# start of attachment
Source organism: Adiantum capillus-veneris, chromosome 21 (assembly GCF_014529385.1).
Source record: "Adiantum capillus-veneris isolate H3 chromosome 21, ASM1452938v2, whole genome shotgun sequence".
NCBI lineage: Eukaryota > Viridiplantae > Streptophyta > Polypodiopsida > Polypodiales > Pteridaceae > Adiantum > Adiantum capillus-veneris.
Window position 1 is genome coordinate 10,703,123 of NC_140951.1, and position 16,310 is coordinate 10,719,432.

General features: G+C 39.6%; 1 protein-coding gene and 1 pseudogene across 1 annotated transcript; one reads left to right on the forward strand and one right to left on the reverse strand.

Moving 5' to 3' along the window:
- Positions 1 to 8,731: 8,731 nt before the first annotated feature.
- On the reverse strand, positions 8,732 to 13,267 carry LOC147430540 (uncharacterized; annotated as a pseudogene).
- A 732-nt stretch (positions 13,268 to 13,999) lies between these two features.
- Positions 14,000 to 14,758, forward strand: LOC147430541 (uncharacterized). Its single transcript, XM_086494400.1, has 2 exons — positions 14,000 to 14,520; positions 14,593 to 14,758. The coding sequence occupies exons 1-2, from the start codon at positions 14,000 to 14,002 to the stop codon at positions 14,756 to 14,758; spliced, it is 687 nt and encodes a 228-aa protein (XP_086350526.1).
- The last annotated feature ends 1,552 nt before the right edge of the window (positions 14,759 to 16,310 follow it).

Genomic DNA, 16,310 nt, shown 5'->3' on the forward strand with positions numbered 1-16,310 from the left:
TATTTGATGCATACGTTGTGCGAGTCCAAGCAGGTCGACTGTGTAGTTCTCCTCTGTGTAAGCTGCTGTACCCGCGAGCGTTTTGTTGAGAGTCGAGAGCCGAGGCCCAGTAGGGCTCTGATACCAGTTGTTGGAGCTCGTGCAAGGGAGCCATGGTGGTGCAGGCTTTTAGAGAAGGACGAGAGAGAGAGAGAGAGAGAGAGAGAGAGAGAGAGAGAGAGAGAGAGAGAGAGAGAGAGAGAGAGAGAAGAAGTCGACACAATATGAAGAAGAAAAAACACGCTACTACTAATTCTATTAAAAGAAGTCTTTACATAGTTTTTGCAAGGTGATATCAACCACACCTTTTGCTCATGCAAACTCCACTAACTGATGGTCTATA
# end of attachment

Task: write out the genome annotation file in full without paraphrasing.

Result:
Source organism: Adiantum capillus-veneris, chromosome 21 (assembly GCF_014529385.1).
Source record: "Adiantum capillus-veneris isolate H3 chromosome 21, ASM1452938v2, whole genome shotgun sequence".
NCBI lineage: Eukaryota > Viridiplantae > Streptophyta > Polypodiopsida > Polypodiales > Pteridaceae > Adiantum > Adiantum capillus-veneris.
Window position 1 is genome coordinate 10,703,123 of NC_140951.1, and position 16,310 is coordinate 10,719,432.

General features: G+C 39.6%; 1 protein-coding gene and 1 pseudogene across 1 annotated transcript; one reads left to right on the forward strand and one right to left on the reverse strand.

Moving 5' to 3' along the window:
- Positions 1 to 8,731: 8,731 nt before the first annotated feature.
- On the reverse strand, positions 8,732 to 13,267 carry LOC147430540 (uncharacterized; annotated as a pseudogene).
- A 732-nt stretch (positions 13,268 to 13,999) lies between these two features.
- Positions 14,000 to 14,758, forward strand: LOC147430541 (uncharacterized). Its single transcript, XM_086494400.1, has 2 exons — positions 14,000 to 14,520; positions 14,593 to 14,758. The coding sequence occupies exons 1-2, from the start codon at positions 14,000 to 14,002 to the stop codon at positions 14,756 to 14,758; spliced, it is 687 nt and encodes a 228-aa protein (XP_086350526.1).
- The last annotated feature ends 1,552 nt before the right edge of the window (positions 14,759 to 16,310 follow it).

Genomic DNA, 16,310 nt, shown 5'->3' on the forward strand with positions numbered 1-16,310 from the left:
TATTTGATGCATACGTTGTGCGAGTCCAAGCAGGTCGACTGTGTAGTTCTCCTCTGTGTAAGCTGCTGTACCCGCGAGCGTTTTGTTGAGAGTCGAGAGCCGAGGCCCAGTAGGGCTCTGATACCAGTTGTTGGAGCTCGTGCAAGGGAGCCATGGTGGTGCAGGCTTTTAGAGAAGGACGAGAGAGAGAGAGAGAGAGAGAGAGAGAGAGAGAGAGAGAGAGAGAGAGAGAGAGAGAGAGAGAGAGAAGAAGTCGACACAATATGAAGAAGAAAAAACACGCTACTACTAATTCTATTAAAAGAAGTCTTTACATAGTTTTTGCAAGGTGATATCAACCACACCTTTTGCTCATGCAAACTCCACTAACTGATGGTCTATA